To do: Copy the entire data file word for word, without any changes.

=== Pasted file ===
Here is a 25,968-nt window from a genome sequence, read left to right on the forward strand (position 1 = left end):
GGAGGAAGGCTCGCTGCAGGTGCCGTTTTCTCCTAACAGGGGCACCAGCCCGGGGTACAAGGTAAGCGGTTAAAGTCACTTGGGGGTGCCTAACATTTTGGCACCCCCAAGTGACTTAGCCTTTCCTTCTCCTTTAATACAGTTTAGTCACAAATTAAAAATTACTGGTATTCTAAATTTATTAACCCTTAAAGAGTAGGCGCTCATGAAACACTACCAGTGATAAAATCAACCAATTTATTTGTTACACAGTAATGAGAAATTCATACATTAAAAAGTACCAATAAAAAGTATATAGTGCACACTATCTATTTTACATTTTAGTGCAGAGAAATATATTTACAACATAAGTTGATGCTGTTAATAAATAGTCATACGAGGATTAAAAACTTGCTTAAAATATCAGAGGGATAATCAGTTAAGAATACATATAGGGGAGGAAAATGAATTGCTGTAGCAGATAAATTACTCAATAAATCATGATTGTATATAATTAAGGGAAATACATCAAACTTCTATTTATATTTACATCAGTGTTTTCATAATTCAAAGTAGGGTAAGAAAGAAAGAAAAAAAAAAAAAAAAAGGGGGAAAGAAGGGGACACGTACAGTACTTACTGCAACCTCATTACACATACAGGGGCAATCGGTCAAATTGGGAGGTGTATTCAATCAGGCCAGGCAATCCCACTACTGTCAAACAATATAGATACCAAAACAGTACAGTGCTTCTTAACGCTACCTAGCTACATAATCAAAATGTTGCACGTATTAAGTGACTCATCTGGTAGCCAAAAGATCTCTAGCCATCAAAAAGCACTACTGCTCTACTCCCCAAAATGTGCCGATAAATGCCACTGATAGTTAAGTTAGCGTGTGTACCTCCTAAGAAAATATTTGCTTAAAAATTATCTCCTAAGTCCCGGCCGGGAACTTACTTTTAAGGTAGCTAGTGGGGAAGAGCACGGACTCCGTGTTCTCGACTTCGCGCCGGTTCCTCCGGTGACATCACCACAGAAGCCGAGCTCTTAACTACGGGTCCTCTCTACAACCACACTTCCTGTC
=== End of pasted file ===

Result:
Here is a 25,968-nt window from a genome sequence, read left to right on the forward strand (position 1 = left end):
GGAGGAAGGCTCGCTGCAGGTGCCGTTTTCTCCTAACAGGGGCACCAGCCCGGGGTACAAGGTAAGCGGTTAAAGTCACTTGGGGGTGCCTAACATTTTGGCACCCCCAAGTGACTTAGCCTTTCCTTCTCCTTTAATACAGTTTAGTCACAAATTAAAAATTACTGGTATTCTAAATTTATTAACCCTTAAAGAGTAGGCGCTCATGAAACACTACCAGTGATAAAATCAACCAATTTATTTGTTACACAGTAATGAGAAATTCATACATTAAAAAGTACCAATAAAAAGTATATAGTGCACACTATCTATTTTACATTTTAGTGCAGAGAAATATATTTACAACATAAGTTGATGCTGTTAATAAATAGTCATACGAGGATTAAAAACTTGCTTAAAATATCAGAGGGATAATCAGTTAAGAATACATATAGGGGAGGAAAATGAATTGCTGTAGCAGATAAATTACTCAATAAATCATGATTGTATATAATTAAGGGAAATACATCAAACTTCTATTTATATTTACATCAGTGTTTTCATAATTCAAAGTAGGGTAAGAAAGAAAGAAAAAAAAAAAAAAAAAGGGGGAAAGAAGGGGACACGTACAGTACTTACTGCAACCTCATTACACATACAGGGGCAATCGGTCAAATTGGGAGGTGTATTCAATCAGGCCAGGCAATCCCACTACTGTCAAACAATATAGATACCAAAACAGTACAGTGCTTCTTAACGCTACCTAGCTACATAATCAAAATGTTGCACGTATTAAGTGACTCATCTGGTAGCCAAAAGATCTCTAGCCATCAAAAAGCACTACTGCTCTACTCCCCAAAATGTGCCGATAAATGCCACTGATAGTTAAGTTAGCGTGTGTACCTCCTAAGAAAATATTTGCTTAAAAATTATCTCCTAAGTCCCGGCCGGGAACTTACTTTTAAGGTAGCTAGTGGGGAAGAGCACGGACTCCGTGTTCTCGACTTCGCGCCGGTTCCTCCGGTGACATCACCACAGAAGCCGAGCTCTTAACTACGGGTCCTCTCTACAACCACACTTCCTGTC